Explanation of an ANOVA approach of multiple coefficients in limma with topTable in a microarray analysis
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@konstantinos-yeles-8961
Last seen 5 weeks ago
University of Salerno, Salerno, Italy

Dear Bioconductor Community,

I would like to ask a specific question regarding the interpretation of an "ANOVA" approach in limma and topTable function. In detail, in a previous post i have created ( C: Questions about complex design in limma regarding an agilent microarray dataset ) , Aaron helpfully mentioned the difference about dropping separately each coefficient in topTable about a statistical comparison (i.e. coef=1) and by dropping for instance coef=1:4, which essentially performs an ANOVA test checking for DE in any of my comparisons. Thus, my crucial (and might naive question) is the following: is it sensibleĀ  to get a significantly greater number of DE genes in my ANOVA implementation, than in the sum of dropping each coefficient separately ? And this could be probably due to the "nature" of the ANOVA testing ? In other words, what is the crucial difference in the computation of statistics and DE genes when moving from i.e. coef=2 (a specific comparison) to coef=1:4 ? For instance, the ANOVA approach also tests for difference in means in coef=1 versus coef=2 ? Or this is irrelevantĀ  as all the mentioned comparisons have been specified in the makeContrasts function? (above link for code).

Please excuse me for this beginner question, but I'm a newbie in R/statistics and this specific part is very crucial !!

Best Regards,

Konstantinos Yeles

limma ANOVA topTable microarray • 1.2k views
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@gordon-smyth
Last seen 2 hours ago
WEHI, Melbourne, Australia

There's no secret difference between anova and t-tests, it's sort of commonsense.

You can think of the anova test as pooling the four separate t-tests into an F-test. If all four t-tests were borderline significant, then the anova F-test will naturally be more powerful than doing separate t-tests, because it will accumulate information from all the tests. Getting one borderline t-statistic may not be surprising, but getting four of them is less likely by chance and will lead to a small p-value. The F-test therefore can be more significant than any of the individual t-tests.

On the other hand, if only one of the t-tests is large and the other three are small, then the F-test will be less powerful than the t-tests because the small statistics will dilute the large one. So the F-test may be much less significant than the most significant of the t-tests.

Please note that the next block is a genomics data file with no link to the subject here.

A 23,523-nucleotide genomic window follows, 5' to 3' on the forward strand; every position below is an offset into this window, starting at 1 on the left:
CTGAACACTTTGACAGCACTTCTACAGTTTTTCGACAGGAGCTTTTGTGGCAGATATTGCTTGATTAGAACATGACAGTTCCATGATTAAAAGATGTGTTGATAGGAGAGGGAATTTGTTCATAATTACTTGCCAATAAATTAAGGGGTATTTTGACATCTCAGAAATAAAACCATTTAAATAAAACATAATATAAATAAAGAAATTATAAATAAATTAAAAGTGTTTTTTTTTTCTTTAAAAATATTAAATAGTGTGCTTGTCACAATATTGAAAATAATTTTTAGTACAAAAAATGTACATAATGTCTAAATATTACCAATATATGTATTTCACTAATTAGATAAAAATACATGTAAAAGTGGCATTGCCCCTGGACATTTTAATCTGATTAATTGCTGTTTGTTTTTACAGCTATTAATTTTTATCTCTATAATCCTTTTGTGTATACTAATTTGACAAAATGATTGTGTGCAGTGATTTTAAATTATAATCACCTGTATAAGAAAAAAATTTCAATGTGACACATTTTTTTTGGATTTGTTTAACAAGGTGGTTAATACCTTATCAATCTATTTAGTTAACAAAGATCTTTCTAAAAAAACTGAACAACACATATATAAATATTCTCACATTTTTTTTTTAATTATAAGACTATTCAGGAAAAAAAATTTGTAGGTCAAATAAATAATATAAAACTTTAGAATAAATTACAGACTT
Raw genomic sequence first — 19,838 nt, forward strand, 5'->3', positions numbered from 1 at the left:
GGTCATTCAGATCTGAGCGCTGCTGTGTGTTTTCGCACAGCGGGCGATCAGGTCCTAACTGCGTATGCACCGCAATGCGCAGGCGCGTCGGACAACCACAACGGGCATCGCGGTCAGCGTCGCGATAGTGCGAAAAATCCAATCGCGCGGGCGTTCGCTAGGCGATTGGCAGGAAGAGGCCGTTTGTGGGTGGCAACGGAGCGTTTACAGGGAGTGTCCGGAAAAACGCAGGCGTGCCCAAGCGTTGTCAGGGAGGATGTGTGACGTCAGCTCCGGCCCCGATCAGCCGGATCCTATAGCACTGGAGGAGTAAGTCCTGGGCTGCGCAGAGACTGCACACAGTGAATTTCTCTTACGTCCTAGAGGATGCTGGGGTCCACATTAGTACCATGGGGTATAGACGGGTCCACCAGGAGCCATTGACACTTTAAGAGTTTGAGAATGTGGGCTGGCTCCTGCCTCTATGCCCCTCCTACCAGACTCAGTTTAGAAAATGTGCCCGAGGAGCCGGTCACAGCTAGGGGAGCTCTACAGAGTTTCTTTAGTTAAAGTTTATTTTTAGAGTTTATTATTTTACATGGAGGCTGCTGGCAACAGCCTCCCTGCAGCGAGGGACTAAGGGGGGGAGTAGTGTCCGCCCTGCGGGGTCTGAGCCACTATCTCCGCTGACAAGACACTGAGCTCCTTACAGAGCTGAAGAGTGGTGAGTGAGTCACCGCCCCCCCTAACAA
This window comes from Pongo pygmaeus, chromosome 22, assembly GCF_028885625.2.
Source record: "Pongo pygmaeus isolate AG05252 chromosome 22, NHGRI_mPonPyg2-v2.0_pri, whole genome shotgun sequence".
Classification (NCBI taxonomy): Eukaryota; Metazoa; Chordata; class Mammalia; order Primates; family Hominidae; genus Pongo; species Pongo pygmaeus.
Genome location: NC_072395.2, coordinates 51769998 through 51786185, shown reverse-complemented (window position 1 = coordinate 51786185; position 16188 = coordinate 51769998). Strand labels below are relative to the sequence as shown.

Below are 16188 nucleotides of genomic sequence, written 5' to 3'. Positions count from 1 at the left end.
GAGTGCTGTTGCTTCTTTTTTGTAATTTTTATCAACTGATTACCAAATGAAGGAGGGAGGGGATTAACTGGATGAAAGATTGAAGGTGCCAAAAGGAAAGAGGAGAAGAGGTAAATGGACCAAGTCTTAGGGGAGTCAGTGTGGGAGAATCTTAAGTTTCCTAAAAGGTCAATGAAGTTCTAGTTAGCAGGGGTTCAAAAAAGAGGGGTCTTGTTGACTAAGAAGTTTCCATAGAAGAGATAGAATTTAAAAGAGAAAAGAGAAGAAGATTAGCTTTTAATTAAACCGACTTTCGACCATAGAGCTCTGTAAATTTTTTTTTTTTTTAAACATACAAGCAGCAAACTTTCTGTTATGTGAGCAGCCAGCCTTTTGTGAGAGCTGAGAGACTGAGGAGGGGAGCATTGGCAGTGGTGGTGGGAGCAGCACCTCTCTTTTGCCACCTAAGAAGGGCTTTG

In general, if all four contrasts are similar in size then the F-test will be more powerful than the t-tests. If only one of the contrasts tends to be DE, then individual t-tests will tend to be more powerful.

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Dear Gordon, thank you very much for your answer !! Just two quick points to mention in order to be on the "safe side":

1) About the comparing coefficients with coef=1:4--essentially, ANOVA will perform only the comparisons that have already been defined in the coefficients with makeContrasts, right ? For example, if coef=1 represents bystander samples vs control samples in 0.5h, ANOVA will NOT also perform a between coefficients comparison, correct ? I.E. coef2 vs coef4.

2) Or my above notion is incorrect, and actually ANOVA compares in any of the means in each contrast (defined above-shown in the previous post) in each gene is significantly higher("different") from the other three ?

Please excuse for my new question, but this is the point that confuses me the most for the specific interpretation !!

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It depends on how the coefficients are defined, i.e., what they mean in the context of the fitted model. Sorry, but I only want to answer the question you asked here. I don't have time to read your earlier post and the long question and answer series with Aaron.

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